Some Words of Advice

My time in Peru was undoubtedly a learning experience. I worked and lived with people from another culture and saw a new way of life on a daily basis. I did a thousand “firsts,” from riding in a taxi for the first time and successfully performing my first Spanish transactions, to tasting my first guinea pig (0/10, would not recommend) and getting to know Quechua-speaking people of the high Andes. Some of these “firsts” were difficult and some came easily. Some I expected to experience and some caught me off guard. So, in the spirit of reflecting on the learning moments I had in Peru, I have advice for future grant recipients who expect to travel internationally. Hopefully these can be generalized to a wide variety of locations.

A Whole Summer Is a Long Time
When I’m in Williamsburg I don’t get homesick. I’m 450 miles from home—a journey that takes all day—but I don’t feel particularly far away when I’m here. The fact of the matter is that W&M feels like many other parts of the United States in a way that a foreign country simply cannot. Whether it’s language, political attitudes, interpersonal customs, or something else, you will begin to feel a little homesick when things get tough. Even something as simple as having to remember to boil your water before drinking it can feel like a huge hurdle when its stacked atop ten other unfamiliar/uncomfortable tasks. Don’t be afraid to spend a little bit of money to use the wifi in a café to call home!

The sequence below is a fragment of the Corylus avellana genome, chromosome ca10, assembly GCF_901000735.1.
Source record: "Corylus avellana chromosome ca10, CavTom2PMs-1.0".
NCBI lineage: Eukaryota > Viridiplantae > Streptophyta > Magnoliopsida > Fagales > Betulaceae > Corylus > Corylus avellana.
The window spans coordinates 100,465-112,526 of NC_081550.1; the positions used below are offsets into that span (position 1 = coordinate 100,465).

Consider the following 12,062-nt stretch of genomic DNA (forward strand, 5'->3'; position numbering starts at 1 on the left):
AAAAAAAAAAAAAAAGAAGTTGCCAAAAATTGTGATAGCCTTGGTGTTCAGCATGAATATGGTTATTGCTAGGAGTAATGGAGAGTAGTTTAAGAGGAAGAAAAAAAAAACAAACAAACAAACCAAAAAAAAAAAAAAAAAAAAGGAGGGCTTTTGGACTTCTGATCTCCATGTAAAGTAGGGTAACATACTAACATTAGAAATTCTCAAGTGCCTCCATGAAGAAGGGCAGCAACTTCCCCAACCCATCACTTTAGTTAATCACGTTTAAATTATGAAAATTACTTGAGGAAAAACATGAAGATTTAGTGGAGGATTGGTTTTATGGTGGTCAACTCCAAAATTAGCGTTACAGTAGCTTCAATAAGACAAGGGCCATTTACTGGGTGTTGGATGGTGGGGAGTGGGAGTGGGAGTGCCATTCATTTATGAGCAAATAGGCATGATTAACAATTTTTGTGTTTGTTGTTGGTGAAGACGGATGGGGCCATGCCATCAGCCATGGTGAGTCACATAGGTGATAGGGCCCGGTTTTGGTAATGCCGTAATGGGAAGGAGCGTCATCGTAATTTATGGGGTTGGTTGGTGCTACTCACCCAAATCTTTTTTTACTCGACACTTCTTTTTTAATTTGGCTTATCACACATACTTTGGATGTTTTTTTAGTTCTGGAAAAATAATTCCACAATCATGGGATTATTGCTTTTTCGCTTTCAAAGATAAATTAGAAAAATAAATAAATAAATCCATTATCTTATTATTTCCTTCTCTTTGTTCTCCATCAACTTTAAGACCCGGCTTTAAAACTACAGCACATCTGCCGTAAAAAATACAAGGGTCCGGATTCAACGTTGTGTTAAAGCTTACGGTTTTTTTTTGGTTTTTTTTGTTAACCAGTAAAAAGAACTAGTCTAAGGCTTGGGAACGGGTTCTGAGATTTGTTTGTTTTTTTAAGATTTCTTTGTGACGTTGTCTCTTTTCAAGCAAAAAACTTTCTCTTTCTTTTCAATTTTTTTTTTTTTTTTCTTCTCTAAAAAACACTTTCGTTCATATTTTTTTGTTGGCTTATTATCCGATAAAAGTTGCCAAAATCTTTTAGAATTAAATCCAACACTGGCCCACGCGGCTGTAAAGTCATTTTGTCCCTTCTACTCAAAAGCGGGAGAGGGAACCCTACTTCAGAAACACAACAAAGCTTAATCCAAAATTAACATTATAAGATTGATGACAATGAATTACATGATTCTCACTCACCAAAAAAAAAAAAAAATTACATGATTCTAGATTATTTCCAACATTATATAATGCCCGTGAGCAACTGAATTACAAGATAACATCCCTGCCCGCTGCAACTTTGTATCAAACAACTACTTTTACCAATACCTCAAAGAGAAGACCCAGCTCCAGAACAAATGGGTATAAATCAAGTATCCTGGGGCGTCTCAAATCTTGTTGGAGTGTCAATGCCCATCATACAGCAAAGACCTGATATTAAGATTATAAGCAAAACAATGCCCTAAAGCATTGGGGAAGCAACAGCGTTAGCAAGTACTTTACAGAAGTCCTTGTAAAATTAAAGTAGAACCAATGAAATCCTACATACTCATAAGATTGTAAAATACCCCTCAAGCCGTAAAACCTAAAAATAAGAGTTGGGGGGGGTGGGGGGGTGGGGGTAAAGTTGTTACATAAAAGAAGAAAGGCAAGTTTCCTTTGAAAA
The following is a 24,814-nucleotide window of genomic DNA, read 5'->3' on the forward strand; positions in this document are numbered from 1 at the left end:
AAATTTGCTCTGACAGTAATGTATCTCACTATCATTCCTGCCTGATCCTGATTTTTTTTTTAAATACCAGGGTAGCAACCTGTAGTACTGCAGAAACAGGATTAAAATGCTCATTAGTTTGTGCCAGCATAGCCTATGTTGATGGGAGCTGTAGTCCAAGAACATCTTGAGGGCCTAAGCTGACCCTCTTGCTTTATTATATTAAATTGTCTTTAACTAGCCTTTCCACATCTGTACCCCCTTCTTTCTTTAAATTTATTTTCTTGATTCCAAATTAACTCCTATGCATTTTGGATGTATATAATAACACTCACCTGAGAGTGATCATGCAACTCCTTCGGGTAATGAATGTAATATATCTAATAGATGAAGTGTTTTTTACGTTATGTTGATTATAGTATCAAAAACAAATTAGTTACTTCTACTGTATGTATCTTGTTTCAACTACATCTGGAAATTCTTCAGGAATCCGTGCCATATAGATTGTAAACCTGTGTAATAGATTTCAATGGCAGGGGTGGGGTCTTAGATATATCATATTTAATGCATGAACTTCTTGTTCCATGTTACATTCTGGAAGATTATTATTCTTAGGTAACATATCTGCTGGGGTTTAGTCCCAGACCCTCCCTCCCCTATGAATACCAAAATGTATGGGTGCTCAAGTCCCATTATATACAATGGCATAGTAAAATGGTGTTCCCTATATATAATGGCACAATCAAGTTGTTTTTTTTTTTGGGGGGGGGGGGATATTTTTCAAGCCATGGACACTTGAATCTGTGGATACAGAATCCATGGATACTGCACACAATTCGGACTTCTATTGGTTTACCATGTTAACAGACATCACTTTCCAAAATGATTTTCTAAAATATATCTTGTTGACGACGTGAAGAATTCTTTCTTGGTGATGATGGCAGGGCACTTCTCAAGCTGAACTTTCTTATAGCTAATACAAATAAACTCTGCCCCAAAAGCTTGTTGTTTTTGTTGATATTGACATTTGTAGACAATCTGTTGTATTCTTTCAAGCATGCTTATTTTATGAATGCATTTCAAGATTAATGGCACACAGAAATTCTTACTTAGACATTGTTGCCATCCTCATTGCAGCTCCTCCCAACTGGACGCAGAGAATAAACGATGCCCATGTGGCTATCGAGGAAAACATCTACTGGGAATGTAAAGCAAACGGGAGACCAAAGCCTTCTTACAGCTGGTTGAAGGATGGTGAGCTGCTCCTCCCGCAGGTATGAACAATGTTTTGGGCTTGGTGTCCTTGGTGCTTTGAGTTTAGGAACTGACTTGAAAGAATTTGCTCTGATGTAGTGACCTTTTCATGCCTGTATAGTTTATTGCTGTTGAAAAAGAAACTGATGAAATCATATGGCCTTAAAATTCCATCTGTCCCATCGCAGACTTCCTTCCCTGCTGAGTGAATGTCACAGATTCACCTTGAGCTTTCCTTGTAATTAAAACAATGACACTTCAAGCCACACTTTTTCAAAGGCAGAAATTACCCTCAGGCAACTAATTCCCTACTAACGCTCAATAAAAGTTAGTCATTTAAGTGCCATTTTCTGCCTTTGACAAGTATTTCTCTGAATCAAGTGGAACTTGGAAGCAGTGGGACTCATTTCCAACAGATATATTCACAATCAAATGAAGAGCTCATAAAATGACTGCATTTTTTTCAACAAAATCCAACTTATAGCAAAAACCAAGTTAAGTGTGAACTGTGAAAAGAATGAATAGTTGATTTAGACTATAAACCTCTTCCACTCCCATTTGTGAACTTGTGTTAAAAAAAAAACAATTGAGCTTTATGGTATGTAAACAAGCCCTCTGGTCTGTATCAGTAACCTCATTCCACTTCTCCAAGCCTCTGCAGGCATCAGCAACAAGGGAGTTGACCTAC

Things Take Longer Abroad
One of the most beautiful things about being abroad is also one of the most frustrating. Not knowing anyone and being unfamiliar with local customs will make your travel a much richer experiences, but those same aspects will make your attempts to gather information, see a doctor, or visit the store much more difficult. Even if you know exactly what you want, some information will be lost in translation and embarrassing situations will arrive. The good news is that by the end of your trip you will look on your initial mistakes with a hardy chuckle.

No Place Is Homogenous
Before I travelled to Peru I imagined it as a single idea. The reality was much more complicated, and understanding that reality takes time. I thought of Peru as being dominated by the Andes, but the largest region of the country is the rainforest. The coast and mountains together make up less than half the land area of Peru. Even within a single geographic (or political) region realities vary widely. Cuzco is different from Arequipa, both of which are different from Ollantaytambo or any alto-Andean community. The crops in Quillabamba are different from the crops in Ollantaytambo, which are in turn different from the crops in the high Andes. Likewise with language and cultural traditions. The differences are so strong that a Quechua woman from Patacancha can know just by looking at her clothes that another woman is from Chinchero, a community two hours away. Don’t underestimate the vast amount of subtext you could be missing in any given encounter.

Things Will Come Up
When you are doing your research, things will come up. You’ll be delayed by a local festival you didn’t expect, the internet will go down for a day, or your debit card will get cancelled. You can’t prepare for these events outright, but knowing anything could happen will keep you ahead of the game. For all things, have a backup plan.